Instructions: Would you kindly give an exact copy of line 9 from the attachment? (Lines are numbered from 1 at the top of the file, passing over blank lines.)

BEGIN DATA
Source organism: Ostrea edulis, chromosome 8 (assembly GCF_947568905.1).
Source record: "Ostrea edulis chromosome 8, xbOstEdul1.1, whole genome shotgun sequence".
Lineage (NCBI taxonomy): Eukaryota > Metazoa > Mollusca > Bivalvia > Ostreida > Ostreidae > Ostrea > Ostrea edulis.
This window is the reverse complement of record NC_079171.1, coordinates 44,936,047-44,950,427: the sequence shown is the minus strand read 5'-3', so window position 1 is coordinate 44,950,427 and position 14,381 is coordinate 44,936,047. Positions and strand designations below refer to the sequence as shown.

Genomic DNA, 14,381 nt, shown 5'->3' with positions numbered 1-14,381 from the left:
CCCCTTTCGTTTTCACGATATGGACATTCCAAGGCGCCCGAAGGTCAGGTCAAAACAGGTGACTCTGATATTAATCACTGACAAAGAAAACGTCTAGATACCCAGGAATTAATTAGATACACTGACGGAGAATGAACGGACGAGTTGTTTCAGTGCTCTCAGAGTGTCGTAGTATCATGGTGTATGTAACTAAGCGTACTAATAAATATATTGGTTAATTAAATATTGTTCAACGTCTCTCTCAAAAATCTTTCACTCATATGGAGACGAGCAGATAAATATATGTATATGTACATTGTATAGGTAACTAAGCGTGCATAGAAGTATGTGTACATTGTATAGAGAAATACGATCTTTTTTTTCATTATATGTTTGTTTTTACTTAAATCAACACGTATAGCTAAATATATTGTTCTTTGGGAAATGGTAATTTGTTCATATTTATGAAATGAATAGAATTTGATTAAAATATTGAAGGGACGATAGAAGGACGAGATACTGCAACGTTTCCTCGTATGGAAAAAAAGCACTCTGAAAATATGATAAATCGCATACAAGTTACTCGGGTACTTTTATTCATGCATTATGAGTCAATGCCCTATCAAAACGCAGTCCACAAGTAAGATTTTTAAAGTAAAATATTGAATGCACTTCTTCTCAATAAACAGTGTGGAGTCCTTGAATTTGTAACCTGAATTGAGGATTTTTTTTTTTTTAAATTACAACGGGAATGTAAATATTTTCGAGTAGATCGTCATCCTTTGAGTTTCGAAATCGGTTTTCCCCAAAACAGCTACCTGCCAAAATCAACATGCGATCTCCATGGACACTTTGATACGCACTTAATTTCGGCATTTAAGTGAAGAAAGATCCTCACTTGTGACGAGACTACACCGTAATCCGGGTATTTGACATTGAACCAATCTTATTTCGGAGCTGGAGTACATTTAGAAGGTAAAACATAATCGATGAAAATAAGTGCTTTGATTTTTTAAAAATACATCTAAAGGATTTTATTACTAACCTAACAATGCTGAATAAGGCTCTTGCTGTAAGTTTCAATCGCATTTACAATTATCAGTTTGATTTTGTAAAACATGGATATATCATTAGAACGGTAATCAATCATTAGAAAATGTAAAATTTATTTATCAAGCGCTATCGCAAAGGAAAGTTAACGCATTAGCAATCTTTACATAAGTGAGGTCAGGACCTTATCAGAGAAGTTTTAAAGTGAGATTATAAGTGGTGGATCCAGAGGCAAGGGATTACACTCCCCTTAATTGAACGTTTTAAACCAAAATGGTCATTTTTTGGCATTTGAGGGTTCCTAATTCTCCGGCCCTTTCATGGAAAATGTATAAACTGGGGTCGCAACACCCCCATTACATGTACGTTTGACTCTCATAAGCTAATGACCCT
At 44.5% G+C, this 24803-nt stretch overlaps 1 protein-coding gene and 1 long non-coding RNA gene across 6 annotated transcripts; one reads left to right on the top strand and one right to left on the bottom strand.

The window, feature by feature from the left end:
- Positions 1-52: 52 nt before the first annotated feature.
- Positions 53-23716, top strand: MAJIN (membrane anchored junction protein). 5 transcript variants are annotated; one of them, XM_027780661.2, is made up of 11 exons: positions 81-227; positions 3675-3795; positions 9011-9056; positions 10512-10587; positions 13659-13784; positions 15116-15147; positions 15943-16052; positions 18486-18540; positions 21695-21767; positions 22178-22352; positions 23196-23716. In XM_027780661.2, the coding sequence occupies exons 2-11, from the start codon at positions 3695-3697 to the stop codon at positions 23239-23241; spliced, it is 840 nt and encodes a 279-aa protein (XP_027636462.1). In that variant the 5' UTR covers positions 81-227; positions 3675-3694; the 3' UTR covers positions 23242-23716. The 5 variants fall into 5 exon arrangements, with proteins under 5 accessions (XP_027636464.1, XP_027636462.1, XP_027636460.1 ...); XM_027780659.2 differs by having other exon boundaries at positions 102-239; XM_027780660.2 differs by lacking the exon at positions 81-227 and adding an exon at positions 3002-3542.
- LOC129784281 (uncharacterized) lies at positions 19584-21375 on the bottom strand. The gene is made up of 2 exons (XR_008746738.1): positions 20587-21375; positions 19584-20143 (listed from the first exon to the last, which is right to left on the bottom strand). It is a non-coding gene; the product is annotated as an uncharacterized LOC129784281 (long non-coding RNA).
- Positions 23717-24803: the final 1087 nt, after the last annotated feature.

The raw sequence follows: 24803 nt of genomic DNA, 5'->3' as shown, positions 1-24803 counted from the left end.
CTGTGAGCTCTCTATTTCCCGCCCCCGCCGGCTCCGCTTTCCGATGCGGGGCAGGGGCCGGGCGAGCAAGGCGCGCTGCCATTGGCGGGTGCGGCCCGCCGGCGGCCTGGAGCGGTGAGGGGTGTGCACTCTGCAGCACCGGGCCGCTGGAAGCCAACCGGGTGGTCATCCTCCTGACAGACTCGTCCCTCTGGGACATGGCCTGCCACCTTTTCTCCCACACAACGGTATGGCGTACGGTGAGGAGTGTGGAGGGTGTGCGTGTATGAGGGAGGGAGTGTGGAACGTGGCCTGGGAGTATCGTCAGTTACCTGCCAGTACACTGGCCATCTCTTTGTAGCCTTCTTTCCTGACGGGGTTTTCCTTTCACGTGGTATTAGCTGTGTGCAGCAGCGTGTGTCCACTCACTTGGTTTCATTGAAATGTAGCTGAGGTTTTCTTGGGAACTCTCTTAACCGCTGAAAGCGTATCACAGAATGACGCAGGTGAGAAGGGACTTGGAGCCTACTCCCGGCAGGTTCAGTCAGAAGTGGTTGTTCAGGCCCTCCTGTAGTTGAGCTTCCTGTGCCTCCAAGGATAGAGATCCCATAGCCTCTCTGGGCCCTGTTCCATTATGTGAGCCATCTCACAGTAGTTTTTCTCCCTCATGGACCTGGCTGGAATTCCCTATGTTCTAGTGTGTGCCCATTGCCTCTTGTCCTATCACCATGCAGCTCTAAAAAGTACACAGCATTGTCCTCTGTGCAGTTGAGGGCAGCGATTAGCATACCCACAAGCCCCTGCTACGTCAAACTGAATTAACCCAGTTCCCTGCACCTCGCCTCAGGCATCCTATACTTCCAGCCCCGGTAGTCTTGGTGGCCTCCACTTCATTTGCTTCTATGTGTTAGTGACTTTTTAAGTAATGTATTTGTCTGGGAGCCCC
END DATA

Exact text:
- Positions 1-52: 52 nt before the first annotated feature.